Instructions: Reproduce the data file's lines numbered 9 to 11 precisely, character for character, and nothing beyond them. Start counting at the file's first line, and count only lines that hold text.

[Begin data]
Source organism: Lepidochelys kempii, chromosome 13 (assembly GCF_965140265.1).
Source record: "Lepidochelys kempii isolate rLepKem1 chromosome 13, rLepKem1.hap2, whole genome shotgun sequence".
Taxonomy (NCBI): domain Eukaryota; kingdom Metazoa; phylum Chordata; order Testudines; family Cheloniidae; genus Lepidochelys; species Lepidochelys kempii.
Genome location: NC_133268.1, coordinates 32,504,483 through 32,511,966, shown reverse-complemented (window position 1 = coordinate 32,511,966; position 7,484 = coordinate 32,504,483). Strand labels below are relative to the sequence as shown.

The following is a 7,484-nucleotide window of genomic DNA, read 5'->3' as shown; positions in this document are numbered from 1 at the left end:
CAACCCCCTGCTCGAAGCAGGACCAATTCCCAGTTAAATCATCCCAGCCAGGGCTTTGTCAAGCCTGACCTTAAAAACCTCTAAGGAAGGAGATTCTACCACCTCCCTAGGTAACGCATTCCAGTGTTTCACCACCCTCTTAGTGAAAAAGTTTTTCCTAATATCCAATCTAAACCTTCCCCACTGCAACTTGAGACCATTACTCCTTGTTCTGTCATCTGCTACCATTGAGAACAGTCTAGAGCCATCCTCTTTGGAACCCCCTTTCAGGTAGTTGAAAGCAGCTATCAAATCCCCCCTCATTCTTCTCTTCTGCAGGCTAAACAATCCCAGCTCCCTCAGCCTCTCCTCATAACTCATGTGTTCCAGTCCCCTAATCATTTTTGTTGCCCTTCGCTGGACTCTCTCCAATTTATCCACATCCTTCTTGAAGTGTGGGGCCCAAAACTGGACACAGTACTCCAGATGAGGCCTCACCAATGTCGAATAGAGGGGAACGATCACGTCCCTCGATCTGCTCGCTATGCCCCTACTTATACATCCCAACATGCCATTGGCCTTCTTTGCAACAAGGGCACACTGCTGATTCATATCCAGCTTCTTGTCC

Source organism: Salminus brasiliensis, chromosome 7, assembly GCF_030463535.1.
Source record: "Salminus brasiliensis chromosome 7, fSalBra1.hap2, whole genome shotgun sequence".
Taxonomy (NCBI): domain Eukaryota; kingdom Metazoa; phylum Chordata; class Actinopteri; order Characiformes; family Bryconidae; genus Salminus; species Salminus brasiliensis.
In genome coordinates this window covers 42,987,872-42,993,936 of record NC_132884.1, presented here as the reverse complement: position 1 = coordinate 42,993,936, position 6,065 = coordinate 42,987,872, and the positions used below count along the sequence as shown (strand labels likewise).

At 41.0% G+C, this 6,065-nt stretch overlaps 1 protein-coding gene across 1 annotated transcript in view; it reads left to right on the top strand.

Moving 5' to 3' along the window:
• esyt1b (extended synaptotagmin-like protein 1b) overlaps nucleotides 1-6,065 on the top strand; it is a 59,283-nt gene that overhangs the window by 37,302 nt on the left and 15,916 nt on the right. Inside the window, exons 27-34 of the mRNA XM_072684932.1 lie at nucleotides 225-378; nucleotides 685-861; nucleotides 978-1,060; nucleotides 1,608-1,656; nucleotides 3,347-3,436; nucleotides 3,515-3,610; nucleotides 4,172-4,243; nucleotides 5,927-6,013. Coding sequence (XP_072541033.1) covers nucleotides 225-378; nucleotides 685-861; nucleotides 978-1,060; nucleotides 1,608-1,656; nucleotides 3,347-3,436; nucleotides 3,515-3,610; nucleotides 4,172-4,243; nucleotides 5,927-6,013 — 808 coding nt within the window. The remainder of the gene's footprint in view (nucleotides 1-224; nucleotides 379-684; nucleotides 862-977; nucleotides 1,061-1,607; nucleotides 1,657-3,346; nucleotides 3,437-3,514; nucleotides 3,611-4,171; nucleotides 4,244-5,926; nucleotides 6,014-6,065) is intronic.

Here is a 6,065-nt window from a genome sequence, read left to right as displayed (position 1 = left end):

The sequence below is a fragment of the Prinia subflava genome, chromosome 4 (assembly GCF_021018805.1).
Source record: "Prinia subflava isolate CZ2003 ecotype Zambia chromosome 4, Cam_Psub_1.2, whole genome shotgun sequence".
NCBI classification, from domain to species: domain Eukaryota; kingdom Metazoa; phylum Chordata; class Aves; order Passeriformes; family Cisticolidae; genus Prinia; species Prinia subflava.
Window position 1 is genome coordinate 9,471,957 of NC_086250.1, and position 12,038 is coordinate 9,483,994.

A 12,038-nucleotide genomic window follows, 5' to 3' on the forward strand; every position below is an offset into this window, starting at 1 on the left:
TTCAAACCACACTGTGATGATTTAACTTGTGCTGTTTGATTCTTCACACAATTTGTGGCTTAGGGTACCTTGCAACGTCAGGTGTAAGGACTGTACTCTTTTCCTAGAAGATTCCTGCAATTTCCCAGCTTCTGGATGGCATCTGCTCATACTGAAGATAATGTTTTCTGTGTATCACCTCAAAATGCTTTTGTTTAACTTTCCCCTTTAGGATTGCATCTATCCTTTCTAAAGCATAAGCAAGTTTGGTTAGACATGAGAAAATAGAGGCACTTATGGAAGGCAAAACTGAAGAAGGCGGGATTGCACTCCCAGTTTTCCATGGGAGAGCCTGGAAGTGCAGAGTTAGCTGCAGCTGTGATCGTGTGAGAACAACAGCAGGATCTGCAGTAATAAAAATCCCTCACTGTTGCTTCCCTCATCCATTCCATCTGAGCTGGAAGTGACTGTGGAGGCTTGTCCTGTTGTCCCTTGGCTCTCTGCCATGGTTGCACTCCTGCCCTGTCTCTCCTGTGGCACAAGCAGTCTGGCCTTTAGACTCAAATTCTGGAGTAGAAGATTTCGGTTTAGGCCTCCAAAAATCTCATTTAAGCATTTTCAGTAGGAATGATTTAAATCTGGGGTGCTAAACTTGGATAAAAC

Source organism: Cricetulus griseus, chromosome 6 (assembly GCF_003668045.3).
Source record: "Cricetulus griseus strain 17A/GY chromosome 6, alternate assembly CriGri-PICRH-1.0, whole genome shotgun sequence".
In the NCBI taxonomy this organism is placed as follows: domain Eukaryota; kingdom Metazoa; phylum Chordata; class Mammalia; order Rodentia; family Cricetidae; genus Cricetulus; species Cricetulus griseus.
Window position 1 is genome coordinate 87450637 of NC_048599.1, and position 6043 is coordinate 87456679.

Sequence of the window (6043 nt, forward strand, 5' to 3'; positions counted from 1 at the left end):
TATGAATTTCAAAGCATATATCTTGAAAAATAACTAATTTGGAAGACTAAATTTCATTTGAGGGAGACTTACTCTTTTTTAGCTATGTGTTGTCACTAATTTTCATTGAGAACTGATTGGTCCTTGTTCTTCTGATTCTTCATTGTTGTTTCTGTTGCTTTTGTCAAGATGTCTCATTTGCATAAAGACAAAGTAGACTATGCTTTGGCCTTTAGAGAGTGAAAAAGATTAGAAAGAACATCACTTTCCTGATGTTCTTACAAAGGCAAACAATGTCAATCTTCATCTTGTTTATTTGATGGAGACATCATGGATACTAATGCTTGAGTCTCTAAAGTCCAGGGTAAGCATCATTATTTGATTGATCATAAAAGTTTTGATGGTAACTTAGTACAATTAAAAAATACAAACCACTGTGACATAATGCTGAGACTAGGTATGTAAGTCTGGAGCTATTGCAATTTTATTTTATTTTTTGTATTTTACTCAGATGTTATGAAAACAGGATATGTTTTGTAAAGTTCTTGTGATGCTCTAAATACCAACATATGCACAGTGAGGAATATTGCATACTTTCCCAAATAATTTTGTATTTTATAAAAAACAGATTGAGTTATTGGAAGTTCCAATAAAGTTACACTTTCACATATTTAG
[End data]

Taxonomy (NCBI): domain Eukaryota; kingdom Metazoa; phylum Chordata; class Actinopteri; order Characiformes; family Bryconidae; genus Salminus; species Salminus brasiliensis.
In genome coordinates this window covers 42,987,872-42,993,936 of record NC_132884.1, presented here as the reverse complement: position 1 = coordinate 42,993,936, position 6,065 = coordinate 42,987,872, and the positions used below count along the sequence as shown (strand labels likewise).

At 41.0% G+C, this 6,065-nt stretch overlaps 1 protein-coding gene across 1 annotated transcript in view; it reads left to right on the top strand.